ABSTRACT

Clinical history/pre-treatment imaging Male, 75 years old, multimorbidity, hospitalized for respiratory failure related to SARS-COV2. A CECT demonstrated a splenic artery aneurism of 7.5 cm. Treatment options/results Given the severe conditions of the patient (ASA-4), an IR treatment was decided instead of a surgical approach. Possible treatments we considered in the pre-procedural planning were the insertion of an endovascular covered stent, splenic artery embolization using a vascular Amplatzer plug or coil embolization using a "sandwich technique". Discussion We selectively catheterized the splenic artery and confirmed the aneurysmal dilatation, without evidence of contrast medium extravasation. The complex vascular anatomy allowed us to reach the site of the aneurysm only with a microcatheter, excluding the possibility of using an Amplatzer plug. The considerable size of the aneurysm prevented us from positioning an endovascular stent, forcing us to use coils and surgical glue. We catheterized the efferent branch of the aneurysm sac and embolization was carried out using a 'sandwich technique' with detachable microcoils (8x30 mm;9x30 mm and three 12x30 mm) and surgical glue emulsified with ultra-fluid oil. Postprocedural DSA demonstrated complete exclusion of the aneurysmal sac with occlusion of the splenic artery upstream. Take-home points In patients with multimorbidity, an IR treatment often offers a safer option. A careful study of the pre-procedural images is essential to plan the most suitable approach for each case.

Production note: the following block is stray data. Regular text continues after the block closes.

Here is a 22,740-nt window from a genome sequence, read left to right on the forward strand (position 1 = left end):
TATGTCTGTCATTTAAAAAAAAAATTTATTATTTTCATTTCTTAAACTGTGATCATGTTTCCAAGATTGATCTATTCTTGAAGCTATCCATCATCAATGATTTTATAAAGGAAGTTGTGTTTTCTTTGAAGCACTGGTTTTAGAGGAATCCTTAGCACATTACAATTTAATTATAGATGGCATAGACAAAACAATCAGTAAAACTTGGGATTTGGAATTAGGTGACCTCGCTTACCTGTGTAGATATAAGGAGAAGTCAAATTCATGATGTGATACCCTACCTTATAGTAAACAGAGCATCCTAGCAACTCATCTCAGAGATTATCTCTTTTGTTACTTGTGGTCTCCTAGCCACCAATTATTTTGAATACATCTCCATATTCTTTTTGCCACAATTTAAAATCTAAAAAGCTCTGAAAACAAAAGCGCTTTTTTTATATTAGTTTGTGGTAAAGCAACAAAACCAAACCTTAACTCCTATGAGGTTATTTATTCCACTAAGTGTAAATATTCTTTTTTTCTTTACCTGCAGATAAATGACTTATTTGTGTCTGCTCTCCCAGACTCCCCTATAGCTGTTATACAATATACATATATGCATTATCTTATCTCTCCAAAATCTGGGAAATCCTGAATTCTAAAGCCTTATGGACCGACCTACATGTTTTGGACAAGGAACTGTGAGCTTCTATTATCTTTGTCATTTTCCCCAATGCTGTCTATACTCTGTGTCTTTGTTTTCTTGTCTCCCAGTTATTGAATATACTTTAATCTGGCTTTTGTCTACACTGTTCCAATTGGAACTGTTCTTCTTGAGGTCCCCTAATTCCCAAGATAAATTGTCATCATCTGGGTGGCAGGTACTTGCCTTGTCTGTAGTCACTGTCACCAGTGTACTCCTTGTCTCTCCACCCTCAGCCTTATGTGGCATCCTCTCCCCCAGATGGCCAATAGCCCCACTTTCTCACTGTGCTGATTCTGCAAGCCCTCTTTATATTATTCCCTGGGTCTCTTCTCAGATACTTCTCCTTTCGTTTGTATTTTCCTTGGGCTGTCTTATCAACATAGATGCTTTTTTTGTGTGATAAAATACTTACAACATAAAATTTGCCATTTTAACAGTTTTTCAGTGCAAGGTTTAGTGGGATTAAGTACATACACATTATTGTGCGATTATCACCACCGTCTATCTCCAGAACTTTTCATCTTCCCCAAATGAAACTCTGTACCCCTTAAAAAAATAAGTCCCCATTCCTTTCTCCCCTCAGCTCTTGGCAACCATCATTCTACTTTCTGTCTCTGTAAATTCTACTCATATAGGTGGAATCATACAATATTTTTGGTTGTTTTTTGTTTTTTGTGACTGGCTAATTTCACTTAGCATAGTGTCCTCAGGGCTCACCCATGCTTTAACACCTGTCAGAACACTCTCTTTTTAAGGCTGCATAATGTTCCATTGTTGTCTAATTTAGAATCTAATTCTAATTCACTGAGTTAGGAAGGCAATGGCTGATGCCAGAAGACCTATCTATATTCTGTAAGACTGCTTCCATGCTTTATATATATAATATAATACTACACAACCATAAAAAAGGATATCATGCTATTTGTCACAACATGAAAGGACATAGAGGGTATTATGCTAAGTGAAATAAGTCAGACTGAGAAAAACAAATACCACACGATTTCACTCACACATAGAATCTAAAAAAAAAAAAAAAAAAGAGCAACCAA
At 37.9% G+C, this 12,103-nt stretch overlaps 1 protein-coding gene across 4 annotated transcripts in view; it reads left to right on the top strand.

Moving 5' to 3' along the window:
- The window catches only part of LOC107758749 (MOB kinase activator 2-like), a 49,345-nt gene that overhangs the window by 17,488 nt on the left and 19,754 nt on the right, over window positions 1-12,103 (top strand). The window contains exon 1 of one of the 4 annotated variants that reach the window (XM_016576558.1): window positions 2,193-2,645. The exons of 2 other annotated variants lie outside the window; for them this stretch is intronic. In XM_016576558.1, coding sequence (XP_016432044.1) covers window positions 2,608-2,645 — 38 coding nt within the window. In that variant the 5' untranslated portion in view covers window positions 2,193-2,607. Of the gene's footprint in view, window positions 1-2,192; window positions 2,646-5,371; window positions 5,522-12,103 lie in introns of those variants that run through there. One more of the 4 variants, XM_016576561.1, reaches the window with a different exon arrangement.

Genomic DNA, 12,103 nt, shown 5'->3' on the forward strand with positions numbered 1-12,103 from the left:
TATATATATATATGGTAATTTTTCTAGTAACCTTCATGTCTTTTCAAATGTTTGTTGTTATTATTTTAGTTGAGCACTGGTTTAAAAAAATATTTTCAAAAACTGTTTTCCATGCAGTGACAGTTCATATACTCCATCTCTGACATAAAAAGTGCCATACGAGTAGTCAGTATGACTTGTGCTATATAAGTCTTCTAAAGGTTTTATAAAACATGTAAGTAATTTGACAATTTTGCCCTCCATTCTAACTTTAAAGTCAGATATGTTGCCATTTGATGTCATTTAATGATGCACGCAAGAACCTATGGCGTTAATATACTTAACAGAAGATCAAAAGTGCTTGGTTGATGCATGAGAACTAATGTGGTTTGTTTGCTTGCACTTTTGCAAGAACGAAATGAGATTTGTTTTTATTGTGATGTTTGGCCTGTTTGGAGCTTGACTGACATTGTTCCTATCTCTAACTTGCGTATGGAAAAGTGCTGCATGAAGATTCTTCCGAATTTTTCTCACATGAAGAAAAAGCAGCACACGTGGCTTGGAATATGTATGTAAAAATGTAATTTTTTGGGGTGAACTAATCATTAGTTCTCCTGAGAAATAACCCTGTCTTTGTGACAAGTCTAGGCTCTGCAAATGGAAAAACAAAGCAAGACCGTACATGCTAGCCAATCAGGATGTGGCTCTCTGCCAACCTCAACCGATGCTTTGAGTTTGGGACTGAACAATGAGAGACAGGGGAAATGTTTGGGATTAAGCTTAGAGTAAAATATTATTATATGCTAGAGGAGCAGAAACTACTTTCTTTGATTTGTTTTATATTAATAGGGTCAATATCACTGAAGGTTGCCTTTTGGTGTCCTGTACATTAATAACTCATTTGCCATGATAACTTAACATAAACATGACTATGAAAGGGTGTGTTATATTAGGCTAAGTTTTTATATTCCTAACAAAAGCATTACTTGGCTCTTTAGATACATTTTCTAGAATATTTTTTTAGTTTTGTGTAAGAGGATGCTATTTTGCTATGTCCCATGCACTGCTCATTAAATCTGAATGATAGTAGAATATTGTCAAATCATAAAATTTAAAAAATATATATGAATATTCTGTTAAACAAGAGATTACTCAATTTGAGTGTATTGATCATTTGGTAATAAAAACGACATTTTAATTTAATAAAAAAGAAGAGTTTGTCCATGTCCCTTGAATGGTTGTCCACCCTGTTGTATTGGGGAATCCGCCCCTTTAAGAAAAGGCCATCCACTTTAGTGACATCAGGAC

14.
Asian J Psychiatr ; 78: 103308, 2022 Oct 26.
Article in English | MEDLINE | ID: covidwho-2085887

ABSTRACT